What You Missed that Day You Were Absent from Fourth Grade
Mrs. Nelson explained how to stand still and listen
to the wind, how to find meaning in pumping gas,
how peeling potatoes can be a form of prayer. She took
questions on how not to feel lost in the dark.
After lunch she distributed worksheets
that covered ways to remember your grandfather’s
voice. Then the class discussed falling asleep
without feeling you had forgotten to do something else—
something important—and how to believe
the house you wake in is your home. This prompted
Mrs. Nelson to draw a chalkboard diagram detailing
how to chant the Psalms during cigarette breaks,
and how not to squirm for sound when your own thoughts
are all you hear; also, that you have enough.
The English lesson was that I am
is a complete sentence.
And just before the afternoon bell, she made the math equation
look easy. The one that proves that hundreds of questions,
and feeling cold, and all those nights spent looking
for whatever it was you lost, and one person
add up to something.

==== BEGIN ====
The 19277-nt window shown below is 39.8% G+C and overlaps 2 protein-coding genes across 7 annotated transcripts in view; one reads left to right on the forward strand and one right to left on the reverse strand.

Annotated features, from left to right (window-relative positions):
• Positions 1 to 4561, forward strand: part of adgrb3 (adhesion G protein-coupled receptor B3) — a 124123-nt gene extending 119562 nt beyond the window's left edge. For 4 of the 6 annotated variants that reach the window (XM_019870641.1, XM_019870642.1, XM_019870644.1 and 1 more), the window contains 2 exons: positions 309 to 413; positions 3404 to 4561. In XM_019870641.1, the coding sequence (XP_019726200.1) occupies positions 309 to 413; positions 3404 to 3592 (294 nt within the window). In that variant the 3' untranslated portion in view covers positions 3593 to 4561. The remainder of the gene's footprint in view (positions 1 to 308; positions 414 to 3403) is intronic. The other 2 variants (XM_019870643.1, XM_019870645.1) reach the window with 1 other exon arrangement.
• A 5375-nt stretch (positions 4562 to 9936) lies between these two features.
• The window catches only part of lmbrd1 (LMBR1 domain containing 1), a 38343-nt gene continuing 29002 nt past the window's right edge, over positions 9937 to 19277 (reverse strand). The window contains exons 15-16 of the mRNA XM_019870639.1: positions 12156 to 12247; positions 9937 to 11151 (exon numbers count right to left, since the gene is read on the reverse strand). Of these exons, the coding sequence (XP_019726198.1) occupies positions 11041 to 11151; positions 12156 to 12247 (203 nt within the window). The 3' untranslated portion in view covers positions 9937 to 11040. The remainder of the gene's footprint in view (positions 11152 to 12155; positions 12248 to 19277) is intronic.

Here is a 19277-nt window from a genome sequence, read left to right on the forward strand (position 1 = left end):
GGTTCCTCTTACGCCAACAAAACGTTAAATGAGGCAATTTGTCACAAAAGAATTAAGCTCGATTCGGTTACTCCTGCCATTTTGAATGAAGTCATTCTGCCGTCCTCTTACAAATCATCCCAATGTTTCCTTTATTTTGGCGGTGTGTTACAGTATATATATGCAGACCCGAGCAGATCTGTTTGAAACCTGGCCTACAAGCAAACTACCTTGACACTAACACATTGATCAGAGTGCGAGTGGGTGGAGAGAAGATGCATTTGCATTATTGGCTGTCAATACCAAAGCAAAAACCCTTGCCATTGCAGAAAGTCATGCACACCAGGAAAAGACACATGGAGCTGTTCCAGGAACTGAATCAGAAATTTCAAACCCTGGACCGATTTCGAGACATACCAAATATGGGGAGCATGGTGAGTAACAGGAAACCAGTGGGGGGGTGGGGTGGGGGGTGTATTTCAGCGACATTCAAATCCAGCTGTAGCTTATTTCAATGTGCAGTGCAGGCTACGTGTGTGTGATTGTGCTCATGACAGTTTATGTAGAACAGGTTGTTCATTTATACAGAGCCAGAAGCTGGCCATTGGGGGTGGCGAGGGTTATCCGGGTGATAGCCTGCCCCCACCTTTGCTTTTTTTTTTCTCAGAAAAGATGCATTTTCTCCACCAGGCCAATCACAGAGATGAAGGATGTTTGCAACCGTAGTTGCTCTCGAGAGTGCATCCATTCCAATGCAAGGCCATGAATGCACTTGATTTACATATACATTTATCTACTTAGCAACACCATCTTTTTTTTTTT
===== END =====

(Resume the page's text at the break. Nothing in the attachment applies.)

There was something about reading the first poem in this collection online, “What You Missed that Day You Were Absent from Fourth Grade,” that stopped me in my tracks; that caused me to want to immediately get a copy of Nebraska-based writer Brad Aaron Modlin’s full-length poetry debut, Everyone At This Party Has Two Names (Southeast Missouri State University Press, 2016). Until I saw this poem online (floating through my feed via Twitter), neither poet nor publisher were even close to being on my radar (so you’ll have to forgive me for being a few years behind what others are already long aware of). Modlin writes on what is hidden, and not yet known, both from the outside and from within, and what the differences might be, and the differences that occur once both are known. His poems speak from the silences amid the maelstrom, and the silences that thread people together. As the poem “Everyone at This Party Remembers We were Once Babies” begins, “The realization blooms like a lotus blossom in a pond we all drink / from. We didn’t even have teeth then! an astonished man says.” There is a wistfulness to the wisdoms throughout this collection that I appreciate, and one that occasionally isn’t quite sure and doesn’t quite know, which provides far more power than certainty ever could. These are meditative poems that seek, search and question, writing out a series and sequence of “still lives” that aim to capture both a moment, and a moment of uncertainty as it slowly, eventually, begins to turn. As he writes to close the prose poem “Still Life with Mango: At the Time I Believed in the Power of the Past Tense”: “I’d like to think the bread dis- / appeared, that I swallowed it gone. I’d like to think that eleven / o’clock conquered ten o’clock, that answers conquered questions. / That this morning in my empty breakfast nook miles and years / away from your front door, you didn’t hand me the turquoise plate I / swatted away. That as I bent to retrieve the shards, I didn’t nick / my forefinger, then apologize for cluttering your tile floor.”